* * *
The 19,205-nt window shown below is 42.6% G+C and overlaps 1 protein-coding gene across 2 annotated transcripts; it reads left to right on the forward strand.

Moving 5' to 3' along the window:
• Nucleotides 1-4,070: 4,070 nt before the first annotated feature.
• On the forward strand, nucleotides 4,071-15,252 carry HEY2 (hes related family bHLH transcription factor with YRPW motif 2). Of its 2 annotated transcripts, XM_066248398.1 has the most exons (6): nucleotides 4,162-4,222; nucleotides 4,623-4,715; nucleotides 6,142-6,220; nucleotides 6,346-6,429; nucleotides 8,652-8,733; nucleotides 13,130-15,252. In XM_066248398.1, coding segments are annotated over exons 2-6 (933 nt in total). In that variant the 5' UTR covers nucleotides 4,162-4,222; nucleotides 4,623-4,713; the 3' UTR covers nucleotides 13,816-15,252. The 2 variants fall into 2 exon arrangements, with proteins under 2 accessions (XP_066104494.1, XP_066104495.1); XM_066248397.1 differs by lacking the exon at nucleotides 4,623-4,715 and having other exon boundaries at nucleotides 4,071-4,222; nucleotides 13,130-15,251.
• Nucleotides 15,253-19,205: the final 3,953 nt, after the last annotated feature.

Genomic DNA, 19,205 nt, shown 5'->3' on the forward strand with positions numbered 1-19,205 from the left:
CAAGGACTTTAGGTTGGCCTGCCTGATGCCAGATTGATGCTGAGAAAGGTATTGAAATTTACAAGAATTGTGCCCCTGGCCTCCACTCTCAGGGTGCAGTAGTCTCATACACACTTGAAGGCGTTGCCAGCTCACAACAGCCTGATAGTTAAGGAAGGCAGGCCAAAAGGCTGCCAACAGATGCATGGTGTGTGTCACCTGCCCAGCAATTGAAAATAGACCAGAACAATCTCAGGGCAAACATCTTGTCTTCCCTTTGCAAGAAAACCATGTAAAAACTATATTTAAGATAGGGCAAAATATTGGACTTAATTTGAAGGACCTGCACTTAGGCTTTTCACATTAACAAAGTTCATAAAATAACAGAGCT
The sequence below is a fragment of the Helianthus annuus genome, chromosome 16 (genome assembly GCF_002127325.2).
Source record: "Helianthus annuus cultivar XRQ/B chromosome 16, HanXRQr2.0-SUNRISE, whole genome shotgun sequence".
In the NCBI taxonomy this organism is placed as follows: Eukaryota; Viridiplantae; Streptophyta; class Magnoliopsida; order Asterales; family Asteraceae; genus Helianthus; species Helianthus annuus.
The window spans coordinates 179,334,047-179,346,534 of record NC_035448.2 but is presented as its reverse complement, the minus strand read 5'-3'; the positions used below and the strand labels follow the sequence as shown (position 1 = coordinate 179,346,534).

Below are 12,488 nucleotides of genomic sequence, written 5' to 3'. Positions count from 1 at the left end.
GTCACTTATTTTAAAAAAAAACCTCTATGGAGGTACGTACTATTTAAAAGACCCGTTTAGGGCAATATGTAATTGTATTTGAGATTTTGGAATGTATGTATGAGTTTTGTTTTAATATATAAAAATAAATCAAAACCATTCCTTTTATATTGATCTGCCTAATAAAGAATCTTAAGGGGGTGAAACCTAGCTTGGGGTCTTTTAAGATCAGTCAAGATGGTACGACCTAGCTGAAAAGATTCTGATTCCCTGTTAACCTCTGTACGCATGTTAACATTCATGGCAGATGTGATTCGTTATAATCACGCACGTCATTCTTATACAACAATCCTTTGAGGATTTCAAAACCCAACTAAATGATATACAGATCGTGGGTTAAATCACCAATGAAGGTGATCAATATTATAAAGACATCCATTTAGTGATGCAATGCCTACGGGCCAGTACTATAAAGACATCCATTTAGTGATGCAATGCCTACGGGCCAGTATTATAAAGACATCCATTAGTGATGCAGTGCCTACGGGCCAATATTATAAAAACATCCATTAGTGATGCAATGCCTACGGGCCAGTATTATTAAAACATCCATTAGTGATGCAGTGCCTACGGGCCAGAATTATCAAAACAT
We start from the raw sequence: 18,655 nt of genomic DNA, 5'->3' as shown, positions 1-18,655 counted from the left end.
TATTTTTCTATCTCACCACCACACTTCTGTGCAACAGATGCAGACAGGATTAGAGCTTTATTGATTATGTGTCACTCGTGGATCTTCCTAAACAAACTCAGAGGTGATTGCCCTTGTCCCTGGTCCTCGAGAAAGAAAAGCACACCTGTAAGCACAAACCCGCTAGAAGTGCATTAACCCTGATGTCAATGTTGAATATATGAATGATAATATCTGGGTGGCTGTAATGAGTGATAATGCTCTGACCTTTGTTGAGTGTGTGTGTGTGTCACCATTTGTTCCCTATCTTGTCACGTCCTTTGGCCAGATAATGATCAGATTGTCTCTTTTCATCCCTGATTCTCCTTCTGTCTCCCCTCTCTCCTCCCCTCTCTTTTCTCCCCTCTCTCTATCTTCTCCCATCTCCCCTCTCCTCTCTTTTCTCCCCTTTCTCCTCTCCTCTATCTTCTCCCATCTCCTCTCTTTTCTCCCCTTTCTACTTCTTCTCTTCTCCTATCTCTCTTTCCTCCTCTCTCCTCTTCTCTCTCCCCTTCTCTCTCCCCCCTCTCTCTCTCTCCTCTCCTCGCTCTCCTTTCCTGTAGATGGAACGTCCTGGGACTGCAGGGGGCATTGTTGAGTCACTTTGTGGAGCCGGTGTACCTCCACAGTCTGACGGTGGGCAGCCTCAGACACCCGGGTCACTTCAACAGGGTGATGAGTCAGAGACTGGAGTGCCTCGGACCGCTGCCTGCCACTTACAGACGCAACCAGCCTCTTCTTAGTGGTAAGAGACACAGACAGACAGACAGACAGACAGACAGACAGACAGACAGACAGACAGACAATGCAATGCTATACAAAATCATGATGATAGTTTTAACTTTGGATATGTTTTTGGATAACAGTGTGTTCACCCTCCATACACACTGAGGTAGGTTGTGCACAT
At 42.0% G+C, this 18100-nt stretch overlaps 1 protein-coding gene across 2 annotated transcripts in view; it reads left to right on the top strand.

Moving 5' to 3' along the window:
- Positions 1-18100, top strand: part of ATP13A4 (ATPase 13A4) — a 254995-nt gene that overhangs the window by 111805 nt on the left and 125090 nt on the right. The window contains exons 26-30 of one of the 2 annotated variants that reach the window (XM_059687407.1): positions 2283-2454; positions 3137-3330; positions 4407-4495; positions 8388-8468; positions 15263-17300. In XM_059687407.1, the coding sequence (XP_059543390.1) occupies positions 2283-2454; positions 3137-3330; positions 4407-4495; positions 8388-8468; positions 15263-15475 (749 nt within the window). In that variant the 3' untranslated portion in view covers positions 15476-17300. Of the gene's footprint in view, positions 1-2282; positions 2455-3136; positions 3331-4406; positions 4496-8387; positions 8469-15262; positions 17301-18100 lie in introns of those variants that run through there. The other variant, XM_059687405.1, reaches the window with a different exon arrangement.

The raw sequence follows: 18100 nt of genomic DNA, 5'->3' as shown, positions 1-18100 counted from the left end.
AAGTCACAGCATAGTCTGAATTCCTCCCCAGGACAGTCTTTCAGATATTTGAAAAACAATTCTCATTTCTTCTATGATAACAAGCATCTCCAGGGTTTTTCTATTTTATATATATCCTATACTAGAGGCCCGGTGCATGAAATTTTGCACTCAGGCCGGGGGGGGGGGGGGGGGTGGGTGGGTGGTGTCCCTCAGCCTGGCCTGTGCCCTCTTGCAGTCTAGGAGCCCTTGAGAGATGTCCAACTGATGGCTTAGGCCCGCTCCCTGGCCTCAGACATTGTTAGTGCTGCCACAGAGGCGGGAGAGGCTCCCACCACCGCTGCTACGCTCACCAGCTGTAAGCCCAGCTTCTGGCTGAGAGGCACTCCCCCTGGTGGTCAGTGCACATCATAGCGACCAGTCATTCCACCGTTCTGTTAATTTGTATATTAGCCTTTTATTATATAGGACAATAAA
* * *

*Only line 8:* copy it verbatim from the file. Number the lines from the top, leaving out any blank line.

The sequence below is a fragment of the Helianthus annuus genome, chromosome 16 (genome assembly GCF_002127325.2).